On Tuesday, California's voters will go to the polls to choose their November standard-bearer for governor, an open Senate seat, and a host of other races. It's a celebration of democracy, as all elections are, but for the past four decades June primaries in the Golden State have also been sad and sobering reminders of the harm that human beings do to each other in the name of politics and sectarianism.
This day, 42 years ago, Robert F. Kennedy was shot after winning the California presidential primary. He died the following day, June 6, 1968, just before 2 a.m. My job was to tell people about it.
Each year, usually around Christmas time, I write one column expounding on my love of newspapers. This year, perhaps because the California primaries are so compelling, I'm going to do it early. In 1968, I was a 14-year-old paperboy the same age as Homer McCauley, the sensitive World War II-era Western Union messenger of William Saroyan's The Human Comedy. I had read that book -- Saroyan, one of California's greatest writers, was taught in school at the time -- and had wondered how Homer McCauley had managed to climb on his bicycle and deliver death notices to the Gold Star mothers in the San Joaquin Valley without crying.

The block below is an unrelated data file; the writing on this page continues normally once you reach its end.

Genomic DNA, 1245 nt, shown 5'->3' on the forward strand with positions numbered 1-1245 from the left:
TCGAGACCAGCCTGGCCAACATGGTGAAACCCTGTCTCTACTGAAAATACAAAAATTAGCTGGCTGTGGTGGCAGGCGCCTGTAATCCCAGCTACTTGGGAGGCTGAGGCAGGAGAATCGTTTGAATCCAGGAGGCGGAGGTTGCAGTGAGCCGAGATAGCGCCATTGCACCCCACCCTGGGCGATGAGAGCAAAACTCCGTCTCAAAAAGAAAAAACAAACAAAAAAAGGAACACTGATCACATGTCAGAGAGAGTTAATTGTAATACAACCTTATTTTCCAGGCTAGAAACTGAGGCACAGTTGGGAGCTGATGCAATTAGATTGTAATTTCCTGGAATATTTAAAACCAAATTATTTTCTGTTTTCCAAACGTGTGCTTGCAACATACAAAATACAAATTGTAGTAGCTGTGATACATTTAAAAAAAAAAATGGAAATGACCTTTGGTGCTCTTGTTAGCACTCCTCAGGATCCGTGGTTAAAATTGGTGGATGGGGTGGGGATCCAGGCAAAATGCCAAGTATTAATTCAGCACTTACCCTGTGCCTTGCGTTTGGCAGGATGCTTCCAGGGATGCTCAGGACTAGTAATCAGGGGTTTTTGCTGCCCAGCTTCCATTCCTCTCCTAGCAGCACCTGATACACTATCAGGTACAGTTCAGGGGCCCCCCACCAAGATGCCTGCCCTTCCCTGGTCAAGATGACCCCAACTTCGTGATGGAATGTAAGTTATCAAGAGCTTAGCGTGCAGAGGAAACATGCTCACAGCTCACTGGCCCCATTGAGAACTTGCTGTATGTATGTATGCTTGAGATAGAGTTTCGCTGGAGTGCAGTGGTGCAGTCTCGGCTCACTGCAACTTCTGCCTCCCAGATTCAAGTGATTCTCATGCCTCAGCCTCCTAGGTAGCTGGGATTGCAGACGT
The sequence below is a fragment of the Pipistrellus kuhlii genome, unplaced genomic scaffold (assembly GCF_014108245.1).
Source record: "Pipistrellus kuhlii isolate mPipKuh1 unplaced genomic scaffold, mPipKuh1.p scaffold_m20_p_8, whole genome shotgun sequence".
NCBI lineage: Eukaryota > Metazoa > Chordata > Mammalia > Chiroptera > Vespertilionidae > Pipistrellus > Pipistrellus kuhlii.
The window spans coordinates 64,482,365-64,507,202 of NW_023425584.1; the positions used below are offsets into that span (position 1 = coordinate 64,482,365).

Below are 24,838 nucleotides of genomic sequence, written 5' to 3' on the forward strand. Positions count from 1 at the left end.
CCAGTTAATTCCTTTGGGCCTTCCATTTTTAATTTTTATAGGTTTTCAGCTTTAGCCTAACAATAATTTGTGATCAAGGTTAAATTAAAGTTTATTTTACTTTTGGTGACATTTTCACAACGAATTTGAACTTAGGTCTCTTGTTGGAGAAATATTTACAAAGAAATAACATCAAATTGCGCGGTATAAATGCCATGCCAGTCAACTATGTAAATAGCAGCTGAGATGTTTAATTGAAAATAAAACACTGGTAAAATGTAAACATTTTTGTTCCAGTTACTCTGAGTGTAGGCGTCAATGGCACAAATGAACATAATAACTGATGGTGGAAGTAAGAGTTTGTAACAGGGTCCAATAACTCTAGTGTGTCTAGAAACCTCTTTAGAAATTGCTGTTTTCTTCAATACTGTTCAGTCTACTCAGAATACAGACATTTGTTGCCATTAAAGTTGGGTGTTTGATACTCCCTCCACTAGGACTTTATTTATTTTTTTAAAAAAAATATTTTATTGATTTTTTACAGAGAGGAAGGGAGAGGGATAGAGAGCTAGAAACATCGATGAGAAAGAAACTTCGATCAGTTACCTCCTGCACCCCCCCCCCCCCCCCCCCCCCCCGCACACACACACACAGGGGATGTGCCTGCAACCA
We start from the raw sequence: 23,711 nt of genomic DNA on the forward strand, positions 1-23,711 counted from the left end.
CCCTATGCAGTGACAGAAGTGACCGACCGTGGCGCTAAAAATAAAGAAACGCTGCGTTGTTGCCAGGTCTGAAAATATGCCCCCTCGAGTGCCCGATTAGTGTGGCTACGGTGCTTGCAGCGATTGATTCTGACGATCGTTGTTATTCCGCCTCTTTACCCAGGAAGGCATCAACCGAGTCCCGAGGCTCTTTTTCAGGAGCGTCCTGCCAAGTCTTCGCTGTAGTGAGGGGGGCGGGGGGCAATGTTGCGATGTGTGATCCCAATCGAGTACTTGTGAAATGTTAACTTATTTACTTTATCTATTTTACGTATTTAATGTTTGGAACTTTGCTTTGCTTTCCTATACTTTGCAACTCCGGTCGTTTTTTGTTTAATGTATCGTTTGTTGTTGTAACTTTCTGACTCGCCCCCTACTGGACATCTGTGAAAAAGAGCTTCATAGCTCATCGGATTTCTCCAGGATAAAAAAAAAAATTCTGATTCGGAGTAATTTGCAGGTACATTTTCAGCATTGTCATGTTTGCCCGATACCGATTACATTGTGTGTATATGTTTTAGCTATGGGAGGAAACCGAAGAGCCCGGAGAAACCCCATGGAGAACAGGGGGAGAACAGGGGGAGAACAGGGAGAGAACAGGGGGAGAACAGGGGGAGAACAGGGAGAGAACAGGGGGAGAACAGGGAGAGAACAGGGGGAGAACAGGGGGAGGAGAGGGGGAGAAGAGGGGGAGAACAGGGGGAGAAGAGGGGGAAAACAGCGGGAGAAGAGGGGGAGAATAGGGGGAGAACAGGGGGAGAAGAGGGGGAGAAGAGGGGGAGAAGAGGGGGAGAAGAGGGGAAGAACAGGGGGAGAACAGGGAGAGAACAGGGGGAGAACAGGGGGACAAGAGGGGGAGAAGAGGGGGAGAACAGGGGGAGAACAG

I was about to find out.
As a student at Joaquin Miller Junior High School in Sacramento, I delivered the San Francisco Chronicle
, which was the preferred newspaper of many politically aware Northern Californians. My route was big: 90 papers delivered seven days-a-week on a bicycle stripped down for speed and lightness: my daily trip was about five miles.
Any American even slightly older than I am will always remember the national tragedy and turmoil of 1968, and the passions surrounding that year's presidential campaign.
On March 12, anti-war candidate Sen. Eugene McCarthy gave President Johnson a scare in the Democratic primary in New Hampshire and LBJ subsequently announced he would not seek re-election. Four days later Robert Kennedy entered the race. A month after that, Martin Luther King Jr. was murdered, a debilitating blow that seemed to break McCarthy's stride, if not his spirit. I know it sapped mine. By the time of the June primary in California, the Democratic presidential contest had come down to a grinding contest between Bobby Kennedy and Hubert Humphrey. I had first been a Humphrey kid, out of loyalty to LBJ, then switched to McCarthy after meeting him at Sacramento Municipal airport. But 14-year-olds can be fickle. After Robert F. Kennedy ushered in June of 1968 with a campaign swing through Sacramento and the Central Valley, I switched affections again, to RFK. It was a short-lived love affair.